By Nicole North and Jana Rich
This week, Lightspeed and Rich Talent Group had the privilege of hosting our first “Building Tomorrow’s Boardroom, Today” event in San Francisco, centered around the actionable steps leaders can take to empower and promote people of color and women to the boardroom.
We’re proud at Lightspeed that over 33% of our consumer portfolio companies are female-founded, but we recognize that we still have a long way to go, and that diversity means so much more than gender. In fact, people of color are one of the most under-represented groups in the boardroom. Currently, women make up 26% of Directors in the S&P 500, while minority women make up just shy of 6%, and, 37% of the S&P 500 don’t have a black Director. That has to change and that’s what “Building Tomorrow’s Boardroom, Today” is all about — driving necessary and meaningful change.
It’s not all doom and gloom though — there’s evidence that the world is moving in the right direction. Take California’s 2018 Board Gender Diversity Bill, for example, as well as Goldman Sachs’ recent announcement that they will not take companies public unless the company has at least one diverse board member. That’s also what Rich Talent Group is working towards — building diverse, transformative teams. Since its inception, 75% of Rich Talent Group’s successful candidates in operating roles added diversity to the team they joined, and nearly 100% at the board level are a woman, person of color or LGBTQ.
It was tremendously inspiring to have so many change-makers in one room and hear directly from thought leaders about where we are today, and where we’re going. We’d like to offer a heartfelt thank you to our powerhouse panelists — John W. Thompson (Venture Partner at Lightspeed, Chairman of Microsoft and board member of Rubrik, Illumina and Seismic), Robin Washington (former CFO of Gilead Science and board member of Honeywell, Salesforce, and Alphabet), Mike Smith (President and COO of Stitch Fix, and board member of Ulta Beauty and Herman Miller), and Elena Gomez (CFO of Zendesk and board member of Smartsheet, PagerDuty and Berkeley’s Haas School of Business) — for sharing such candid, personal stories about their board journeys and covering important topics ranging from board selection, how to manage a board with a day job, onboarding and training new board members, and so many more examples of invaluable real-world experiences.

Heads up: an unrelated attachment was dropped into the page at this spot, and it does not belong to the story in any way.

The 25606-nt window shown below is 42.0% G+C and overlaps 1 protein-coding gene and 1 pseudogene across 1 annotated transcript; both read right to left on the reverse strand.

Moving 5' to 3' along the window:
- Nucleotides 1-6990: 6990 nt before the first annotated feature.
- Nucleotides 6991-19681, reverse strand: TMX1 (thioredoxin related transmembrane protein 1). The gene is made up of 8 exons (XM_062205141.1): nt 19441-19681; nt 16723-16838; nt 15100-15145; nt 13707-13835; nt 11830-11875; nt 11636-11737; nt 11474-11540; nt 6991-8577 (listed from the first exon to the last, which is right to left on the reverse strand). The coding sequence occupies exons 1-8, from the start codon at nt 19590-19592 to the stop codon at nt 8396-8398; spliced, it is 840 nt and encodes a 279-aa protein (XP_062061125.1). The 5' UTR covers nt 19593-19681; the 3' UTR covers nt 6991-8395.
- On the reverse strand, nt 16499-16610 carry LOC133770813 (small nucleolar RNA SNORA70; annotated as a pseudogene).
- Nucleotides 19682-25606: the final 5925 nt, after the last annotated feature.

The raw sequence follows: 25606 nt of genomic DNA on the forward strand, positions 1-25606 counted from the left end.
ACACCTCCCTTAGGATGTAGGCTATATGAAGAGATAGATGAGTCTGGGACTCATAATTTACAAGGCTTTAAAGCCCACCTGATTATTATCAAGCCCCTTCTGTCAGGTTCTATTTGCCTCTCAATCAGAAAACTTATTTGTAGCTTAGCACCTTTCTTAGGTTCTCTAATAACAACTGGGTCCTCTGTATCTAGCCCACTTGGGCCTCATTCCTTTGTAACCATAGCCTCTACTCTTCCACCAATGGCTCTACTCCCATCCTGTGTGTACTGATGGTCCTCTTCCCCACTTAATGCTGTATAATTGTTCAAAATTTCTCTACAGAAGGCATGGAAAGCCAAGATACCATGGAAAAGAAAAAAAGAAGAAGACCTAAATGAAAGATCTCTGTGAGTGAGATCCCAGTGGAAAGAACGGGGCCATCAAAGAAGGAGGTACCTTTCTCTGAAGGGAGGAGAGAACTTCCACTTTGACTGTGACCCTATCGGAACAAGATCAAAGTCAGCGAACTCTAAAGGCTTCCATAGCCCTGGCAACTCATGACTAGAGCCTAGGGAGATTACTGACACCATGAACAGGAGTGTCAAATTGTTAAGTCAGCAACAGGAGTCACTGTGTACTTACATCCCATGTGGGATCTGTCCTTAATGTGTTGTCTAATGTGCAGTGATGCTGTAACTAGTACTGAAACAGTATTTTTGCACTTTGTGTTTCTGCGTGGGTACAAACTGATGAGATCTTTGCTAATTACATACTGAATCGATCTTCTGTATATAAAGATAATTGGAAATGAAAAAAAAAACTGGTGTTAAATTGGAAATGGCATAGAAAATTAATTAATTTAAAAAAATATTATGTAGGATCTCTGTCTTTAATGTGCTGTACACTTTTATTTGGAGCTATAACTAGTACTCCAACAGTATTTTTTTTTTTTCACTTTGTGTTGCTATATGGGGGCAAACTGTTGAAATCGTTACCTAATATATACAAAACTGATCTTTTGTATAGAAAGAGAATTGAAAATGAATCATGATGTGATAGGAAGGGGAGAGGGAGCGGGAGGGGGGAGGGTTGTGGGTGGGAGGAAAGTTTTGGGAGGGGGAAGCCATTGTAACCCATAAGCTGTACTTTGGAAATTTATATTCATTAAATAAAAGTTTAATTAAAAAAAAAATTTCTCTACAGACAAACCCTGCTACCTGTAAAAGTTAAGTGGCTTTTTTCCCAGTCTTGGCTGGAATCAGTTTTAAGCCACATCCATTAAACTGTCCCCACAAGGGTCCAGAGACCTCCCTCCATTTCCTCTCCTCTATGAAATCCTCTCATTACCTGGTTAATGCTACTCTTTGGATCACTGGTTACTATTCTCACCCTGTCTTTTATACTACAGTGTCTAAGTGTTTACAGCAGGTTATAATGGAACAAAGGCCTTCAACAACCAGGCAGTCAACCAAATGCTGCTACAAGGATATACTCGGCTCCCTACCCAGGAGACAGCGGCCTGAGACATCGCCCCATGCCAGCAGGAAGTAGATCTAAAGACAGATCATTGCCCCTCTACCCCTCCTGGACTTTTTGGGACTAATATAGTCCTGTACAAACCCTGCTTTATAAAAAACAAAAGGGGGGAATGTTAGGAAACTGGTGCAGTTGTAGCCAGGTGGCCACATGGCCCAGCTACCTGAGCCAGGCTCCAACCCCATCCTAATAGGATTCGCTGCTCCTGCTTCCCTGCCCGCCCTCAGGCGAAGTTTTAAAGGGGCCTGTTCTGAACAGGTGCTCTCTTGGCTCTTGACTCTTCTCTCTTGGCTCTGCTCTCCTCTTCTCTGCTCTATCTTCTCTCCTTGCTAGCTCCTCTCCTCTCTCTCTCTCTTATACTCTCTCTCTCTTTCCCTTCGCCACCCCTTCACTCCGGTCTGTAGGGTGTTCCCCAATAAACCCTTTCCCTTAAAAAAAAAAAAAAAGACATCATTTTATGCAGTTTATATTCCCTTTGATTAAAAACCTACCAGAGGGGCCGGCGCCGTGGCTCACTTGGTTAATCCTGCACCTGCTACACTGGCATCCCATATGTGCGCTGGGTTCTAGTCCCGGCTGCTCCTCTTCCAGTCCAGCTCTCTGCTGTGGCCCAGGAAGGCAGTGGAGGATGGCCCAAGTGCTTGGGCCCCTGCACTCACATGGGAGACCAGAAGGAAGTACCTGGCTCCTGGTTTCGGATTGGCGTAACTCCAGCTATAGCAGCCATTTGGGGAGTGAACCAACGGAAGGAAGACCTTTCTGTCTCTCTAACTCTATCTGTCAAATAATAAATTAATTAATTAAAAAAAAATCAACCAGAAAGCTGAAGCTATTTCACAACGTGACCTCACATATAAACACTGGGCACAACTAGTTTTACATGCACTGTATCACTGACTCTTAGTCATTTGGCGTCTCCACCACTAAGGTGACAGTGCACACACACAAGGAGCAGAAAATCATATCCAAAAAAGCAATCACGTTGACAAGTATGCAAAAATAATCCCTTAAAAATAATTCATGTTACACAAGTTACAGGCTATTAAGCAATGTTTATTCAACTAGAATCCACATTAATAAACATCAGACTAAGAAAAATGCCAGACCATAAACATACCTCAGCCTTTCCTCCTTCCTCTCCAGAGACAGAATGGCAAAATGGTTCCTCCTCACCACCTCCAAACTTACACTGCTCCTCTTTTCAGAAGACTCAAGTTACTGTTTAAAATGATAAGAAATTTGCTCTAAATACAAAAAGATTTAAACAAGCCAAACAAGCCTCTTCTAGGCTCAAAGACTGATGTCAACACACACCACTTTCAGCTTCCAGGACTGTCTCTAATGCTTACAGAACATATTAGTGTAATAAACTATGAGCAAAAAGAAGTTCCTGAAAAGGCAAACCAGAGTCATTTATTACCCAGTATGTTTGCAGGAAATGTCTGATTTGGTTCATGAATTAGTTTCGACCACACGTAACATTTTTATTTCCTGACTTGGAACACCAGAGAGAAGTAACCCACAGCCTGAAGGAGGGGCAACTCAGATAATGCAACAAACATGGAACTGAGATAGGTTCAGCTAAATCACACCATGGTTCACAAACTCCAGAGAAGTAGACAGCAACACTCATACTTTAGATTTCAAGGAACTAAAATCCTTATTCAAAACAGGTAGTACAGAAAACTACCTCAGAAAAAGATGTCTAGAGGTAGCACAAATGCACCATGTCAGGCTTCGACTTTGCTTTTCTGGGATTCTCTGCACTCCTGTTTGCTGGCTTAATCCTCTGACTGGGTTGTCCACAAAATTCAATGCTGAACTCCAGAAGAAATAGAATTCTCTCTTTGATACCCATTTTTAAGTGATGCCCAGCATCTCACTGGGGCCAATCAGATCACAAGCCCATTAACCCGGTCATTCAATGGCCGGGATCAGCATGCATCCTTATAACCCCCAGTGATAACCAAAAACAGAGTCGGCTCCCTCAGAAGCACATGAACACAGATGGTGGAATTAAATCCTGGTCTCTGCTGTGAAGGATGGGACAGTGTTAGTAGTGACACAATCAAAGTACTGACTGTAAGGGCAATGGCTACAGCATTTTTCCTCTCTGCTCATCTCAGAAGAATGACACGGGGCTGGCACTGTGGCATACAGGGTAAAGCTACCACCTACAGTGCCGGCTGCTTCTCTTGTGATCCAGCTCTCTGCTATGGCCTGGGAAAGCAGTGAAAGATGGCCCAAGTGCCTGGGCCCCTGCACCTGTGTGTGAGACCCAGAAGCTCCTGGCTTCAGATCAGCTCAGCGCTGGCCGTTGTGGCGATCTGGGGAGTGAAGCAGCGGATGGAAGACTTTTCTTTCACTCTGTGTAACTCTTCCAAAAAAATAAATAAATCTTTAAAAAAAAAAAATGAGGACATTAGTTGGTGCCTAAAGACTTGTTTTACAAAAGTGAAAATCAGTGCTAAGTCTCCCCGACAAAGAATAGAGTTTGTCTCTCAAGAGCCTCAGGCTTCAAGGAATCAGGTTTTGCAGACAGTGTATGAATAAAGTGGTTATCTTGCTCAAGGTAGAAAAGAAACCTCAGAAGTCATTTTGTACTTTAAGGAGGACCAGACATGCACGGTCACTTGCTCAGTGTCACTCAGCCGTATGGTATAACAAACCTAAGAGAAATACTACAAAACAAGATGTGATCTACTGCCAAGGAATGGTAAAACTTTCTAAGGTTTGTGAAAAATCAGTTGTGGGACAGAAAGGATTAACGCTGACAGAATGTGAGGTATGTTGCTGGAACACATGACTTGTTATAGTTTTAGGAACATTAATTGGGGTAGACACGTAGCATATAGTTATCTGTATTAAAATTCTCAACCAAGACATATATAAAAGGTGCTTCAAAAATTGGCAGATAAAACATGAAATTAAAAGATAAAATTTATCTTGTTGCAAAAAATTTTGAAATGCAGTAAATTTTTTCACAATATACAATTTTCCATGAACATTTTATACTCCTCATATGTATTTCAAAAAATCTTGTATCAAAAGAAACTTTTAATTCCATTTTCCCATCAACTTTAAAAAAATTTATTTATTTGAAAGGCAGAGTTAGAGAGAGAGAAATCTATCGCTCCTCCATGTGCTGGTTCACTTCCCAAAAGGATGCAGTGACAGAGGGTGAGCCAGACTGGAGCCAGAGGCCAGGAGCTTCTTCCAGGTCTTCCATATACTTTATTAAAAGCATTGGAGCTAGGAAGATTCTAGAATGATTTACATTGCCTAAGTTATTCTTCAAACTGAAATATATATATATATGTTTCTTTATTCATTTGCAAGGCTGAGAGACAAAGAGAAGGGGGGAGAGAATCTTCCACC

Here are a few key takeaways:
- Put yourself out there. Board recruitment can vary when it comes to timeline and process, but networking always pays off. Oftentimes, a candidate ends up on “the list” because they made it known they were interested in joining a board and someone advocated for them.
- Do your diligence before joining a board. Ask yourself: Is this a board where I can contribute my unique expertise and experience? Is this a board where I will learn something that’s of value in my life? In my operating role? Have clear criteria for opportunities that are right for you, because the time you’ll commit to a board is significant.
- Being a good board member is more than showing up at meetings. Knowing the business, industry, and competitive landscape are table stakes, but don’t forget to get to know the people, too. For example: Learn more about fellow board members by switching up who you sit with at dinner. Immerse yourself in the company by flying in a day early to meet with different teams.
- The board of the future is diverse. Period. It’s not about filling “the female seat,” or “the person of color seat.” It’s about always having a diverse slate of talented candidates in the pipeline and in your network.
Whether you’re a current board member, future board member, founder, or operator, the decisions made in the boardroom have a tremendous impact on your company, your community, and on the tech ecosystem at large. It’s critical we all do our part to get more under-represented groups a seat at the table.
If you’re interested in attending this event or other related events in the future, please reach out to firstname.lastname@example.org.